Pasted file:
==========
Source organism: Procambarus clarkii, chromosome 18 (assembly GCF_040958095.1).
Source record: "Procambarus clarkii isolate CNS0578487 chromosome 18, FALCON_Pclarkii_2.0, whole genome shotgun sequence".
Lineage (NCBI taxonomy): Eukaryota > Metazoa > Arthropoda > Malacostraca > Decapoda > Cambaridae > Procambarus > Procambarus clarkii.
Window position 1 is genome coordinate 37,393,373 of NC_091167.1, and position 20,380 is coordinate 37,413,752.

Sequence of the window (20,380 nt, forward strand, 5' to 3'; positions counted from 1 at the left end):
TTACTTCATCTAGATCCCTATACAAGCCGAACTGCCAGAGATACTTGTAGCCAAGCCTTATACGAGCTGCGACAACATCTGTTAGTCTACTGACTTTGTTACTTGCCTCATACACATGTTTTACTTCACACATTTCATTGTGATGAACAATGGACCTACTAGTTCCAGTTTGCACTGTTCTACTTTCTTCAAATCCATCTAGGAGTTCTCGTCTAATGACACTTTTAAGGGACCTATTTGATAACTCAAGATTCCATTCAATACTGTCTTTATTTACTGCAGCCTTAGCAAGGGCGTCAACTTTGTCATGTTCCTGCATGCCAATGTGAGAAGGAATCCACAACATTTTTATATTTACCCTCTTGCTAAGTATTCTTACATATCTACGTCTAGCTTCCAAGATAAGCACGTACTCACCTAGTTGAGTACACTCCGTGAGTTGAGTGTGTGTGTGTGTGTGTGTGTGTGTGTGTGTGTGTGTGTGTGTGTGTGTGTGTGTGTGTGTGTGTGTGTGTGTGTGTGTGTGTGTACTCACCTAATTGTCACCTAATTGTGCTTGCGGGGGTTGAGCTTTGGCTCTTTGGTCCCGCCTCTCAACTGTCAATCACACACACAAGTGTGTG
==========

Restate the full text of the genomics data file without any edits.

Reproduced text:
Source organism: Procambarus clarkii, chromosome 18 (assembly GCF_040958095.1).
Source record: "Procambarus clarkii isolate CNS0578487 chromosome 18, FALCON_Pclarkii_2.0, whole genome shotgun sequence".
Lineage (NCBI taxonomy): Eukaryota > Metazoa > Arthropoda > Malacostraca > Decapoda > Cambaridae > Procambarus > Procambarus clarkii.
Window position 1 is genome coordinate 37,393,373 of NC_091167.1, and position 20,380 is coordinate 37,413,752.

Sequence of the window (20,380 nt, forward strand, 5' to 3'; positions counted from 1 at the left end):
TTACTTCATCTAGATCCCTATACAAGCCGAACTGCCAGAGATACTTGTAGCCAAGCCTTATACGAGCTGCGACAACATCTGTTAGTCTACTGACTTTGTTACTTGCCTCATACACATGTTTTACTTCACACATTTCATTGTGATGAACAATGGACCTACTAGTTCCAGTTTGCACTGTTCTACTTTCTTCAAATCCATCTAGGAGTTCTCGTCTAATGACACTTTTAAGGGACCTATTTGATAACTCAAGATTCCATTCAATACTGTCTTTATTTACTGCAGCCTTAGCAAGGGCGTCAACTTTGTCATGTTCCTGCATGCCAATGTGAGAAGGAATCCACAACATTTTTATATTTACCCTCTTGCTAAGTATTCTTACATATCTACGTCTAGCTTCCAAGATAAGCACGTACTCACCTAGTTGAGTACACTCCGTGAGTTGAGTGTGTGTGTGTGTGTGTGTGTGTGTGTGTGTGTGTGTGTGTGTGTGTGTGTGTGTGTGTGTGTGTGTGTGTGTGTGTGTGTGTGTACTCACCTAATTGTCACCTAATTGTGCTTGCGGGGGTTGAGCTTTGGCTCTTTGGTCCCGCCTCTCAACTGTCAATCACACACACAAGTGTGTG